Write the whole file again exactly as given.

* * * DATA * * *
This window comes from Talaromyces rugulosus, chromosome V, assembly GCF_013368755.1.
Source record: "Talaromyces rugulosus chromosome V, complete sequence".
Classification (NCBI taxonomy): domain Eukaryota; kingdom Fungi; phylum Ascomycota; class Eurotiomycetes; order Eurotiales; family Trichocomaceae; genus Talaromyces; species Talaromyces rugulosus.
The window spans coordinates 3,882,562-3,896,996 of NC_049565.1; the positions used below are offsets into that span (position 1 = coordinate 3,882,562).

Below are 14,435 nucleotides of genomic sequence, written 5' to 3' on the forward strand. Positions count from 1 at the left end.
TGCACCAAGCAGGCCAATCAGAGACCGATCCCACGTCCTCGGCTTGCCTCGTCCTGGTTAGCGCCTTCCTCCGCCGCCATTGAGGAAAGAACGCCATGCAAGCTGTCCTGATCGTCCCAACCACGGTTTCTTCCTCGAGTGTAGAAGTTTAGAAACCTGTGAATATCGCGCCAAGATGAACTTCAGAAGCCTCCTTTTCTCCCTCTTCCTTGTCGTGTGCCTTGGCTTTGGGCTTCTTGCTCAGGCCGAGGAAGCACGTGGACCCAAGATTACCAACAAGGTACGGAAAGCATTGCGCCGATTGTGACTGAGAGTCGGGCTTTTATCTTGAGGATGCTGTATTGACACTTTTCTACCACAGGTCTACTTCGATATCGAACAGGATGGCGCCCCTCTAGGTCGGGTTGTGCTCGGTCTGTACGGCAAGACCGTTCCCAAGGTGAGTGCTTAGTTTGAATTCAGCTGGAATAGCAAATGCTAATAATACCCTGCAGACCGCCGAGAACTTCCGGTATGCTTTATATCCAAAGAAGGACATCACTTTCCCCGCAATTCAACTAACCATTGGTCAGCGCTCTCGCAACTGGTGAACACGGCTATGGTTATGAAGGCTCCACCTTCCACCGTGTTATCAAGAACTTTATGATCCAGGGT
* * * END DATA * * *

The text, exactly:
This window comes from Talaromyces rugulosus, chromosome V, assembly GCF_013368755.1.
Source record: "Talaromyces rugulosus chromosome V, complete sequence".
Classification (NCBI taxonomy): domain Eukaryota; kingdom Fungi; phylum Ascomycota; class Eurotiomycetes; order Eurotiales; family Trichocomaceae; genus Talaromyces; species Talaromyces rugulosus.
The window spans coordinates 3,882,562-3,896,996 of NC_049565.1; the positions used below are offsets into that span (position 1 = coordinate 3,882,562).

Below are 14,435 nucleotides of genomic sequence, written 5' to 3' on the forward strand. Positions count from 1 at the left end.
TGCACCAAGCAGGCCAATCAGAGACCGATCCCACGTCCTCGGCTTGCCTCGTCCTGGTTAGCGCCTTCCTCCGCCGCCATTGAGGAAAGAACGCCATGCAAGCTGTCCTGATCGTCCCAACCACGGTTTCTTCCTCGAGTGTAGAAGTTTAGAAACCTGTGAATATCGCGCCAAGATGAACTTCAGAAGCCTCCTTTTCTCCCTCTTCCTTGTCGTGTGCCTTGGCTTTGGGCTTCTTGCTCAGGCCGAGGAAGCACGTGGACCCAAGATTACCAACAAGGTACGGAAAGCATTGCGCCGATTGTGACTGAGAGTCGGGCTTTTATCTTGAGGATGCTGTATTGACACTTTTCTACCACAGGTCTACTTCGATATCGAACAGGATGGCGCCCCTCTAGGTCGGGTTGTGCTCGGTCTGTACGGCAAGACCGTTCCCAAGGTGAGTGCTTAGTTTGAATTCAGCTGGAATAGCAAATGCTAATAATACCCTGCAGACCGCCGAGAACTTCCGGTATGCTTTATATCCAAAGAAGGACATCACTTTCCCCGCAATTCAACTAACCATTGGTCAGCGCTCTCGCAACTGGTGAACACGGCTATGGTTATGAAGGCTCCACCTTCCACCGTGTTATCAAGAACTTTATGATCCAGGGT